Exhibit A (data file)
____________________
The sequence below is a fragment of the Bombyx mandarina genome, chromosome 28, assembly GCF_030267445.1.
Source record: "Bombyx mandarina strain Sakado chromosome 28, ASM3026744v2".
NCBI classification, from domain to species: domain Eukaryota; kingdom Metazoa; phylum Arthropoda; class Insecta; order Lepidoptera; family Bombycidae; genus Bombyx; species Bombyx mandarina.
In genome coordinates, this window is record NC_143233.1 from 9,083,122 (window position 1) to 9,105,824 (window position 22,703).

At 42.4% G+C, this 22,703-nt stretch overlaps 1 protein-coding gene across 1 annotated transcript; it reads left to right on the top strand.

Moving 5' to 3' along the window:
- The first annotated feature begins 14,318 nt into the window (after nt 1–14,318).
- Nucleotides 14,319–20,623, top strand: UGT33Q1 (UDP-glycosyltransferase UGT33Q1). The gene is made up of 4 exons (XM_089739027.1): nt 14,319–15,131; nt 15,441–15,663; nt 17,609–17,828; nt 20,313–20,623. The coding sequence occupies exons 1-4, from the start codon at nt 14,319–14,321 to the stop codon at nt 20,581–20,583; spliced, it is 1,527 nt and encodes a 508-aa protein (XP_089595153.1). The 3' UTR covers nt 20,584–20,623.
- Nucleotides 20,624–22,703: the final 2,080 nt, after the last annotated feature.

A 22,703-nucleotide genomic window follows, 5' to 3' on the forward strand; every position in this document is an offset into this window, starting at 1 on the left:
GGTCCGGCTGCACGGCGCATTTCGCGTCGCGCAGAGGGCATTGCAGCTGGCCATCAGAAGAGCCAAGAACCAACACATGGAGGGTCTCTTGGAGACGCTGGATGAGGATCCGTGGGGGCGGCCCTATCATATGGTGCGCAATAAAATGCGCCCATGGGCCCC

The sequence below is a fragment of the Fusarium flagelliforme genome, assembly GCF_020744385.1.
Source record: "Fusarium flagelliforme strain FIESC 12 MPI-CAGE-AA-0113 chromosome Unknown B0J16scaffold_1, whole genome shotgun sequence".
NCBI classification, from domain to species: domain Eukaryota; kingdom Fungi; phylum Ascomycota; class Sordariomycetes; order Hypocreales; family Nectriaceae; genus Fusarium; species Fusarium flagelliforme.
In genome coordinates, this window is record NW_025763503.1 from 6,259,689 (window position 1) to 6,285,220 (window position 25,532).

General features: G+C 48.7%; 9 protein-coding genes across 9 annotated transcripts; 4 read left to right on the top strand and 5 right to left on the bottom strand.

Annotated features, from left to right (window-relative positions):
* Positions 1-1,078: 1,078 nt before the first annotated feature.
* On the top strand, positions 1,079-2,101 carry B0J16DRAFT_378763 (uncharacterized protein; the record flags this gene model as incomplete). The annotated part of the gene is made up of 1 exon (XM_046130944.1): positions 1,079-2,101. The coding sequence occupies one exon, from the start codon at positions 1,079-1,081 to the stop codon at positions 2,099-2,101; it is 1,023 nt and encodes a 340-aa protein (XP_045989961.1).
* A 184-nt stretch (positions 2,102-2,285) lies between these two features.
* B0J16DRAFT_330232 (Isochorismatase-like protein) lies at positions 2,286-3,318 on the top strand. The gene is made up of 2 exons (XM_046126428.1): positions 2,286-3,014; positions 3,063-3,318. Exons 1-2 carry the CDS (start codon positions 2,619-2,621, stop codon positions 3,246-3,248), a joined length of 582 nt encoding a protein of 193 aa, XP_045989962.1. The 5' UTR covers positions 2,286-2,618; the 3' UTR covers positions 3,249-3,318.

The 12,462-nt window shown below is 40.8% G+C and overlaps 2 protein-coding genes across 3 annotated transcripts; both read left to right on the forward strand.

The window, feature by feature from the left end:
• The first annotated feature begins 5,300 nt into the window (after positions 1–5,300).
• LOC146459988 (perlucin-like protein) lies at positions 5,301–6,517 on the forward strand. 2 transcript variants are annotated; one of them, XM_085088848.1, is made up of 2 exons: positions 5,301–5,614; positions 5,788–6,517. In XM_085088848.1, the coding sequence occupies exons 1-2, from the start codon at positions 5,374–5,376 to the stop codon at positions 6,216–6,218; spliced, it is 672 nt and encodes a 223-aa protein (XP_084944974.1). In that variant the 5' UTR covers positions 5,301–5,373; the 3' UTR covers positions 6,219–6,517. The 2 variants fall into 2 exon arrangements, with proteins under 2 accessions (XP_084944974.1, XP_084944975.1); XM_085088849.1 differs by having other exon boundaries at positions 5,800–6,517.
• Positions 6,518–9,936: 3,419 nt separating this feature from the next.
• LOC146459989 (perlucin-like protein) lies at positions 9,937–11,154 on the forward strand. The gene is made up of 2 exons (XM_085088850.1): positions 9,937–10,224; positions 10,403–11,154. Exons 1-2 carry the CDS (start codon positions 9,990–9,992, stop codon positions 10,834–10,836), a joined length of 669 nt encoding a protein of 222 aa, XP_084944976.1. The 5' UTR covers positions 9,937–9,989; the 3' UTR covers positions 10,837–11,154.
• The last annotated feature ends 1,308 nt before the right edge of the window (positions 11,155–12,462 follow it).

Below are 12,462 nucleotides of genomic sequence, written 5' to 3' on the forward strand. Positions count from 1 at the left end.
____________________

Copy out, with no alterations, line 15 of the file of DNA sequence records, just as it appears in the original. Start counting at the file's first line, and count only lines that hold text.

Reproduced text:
In genome coordinates, this window is record NW_025763503.1 from 6,259,689 (window position 1) to 6,285,220 (window position 25,532).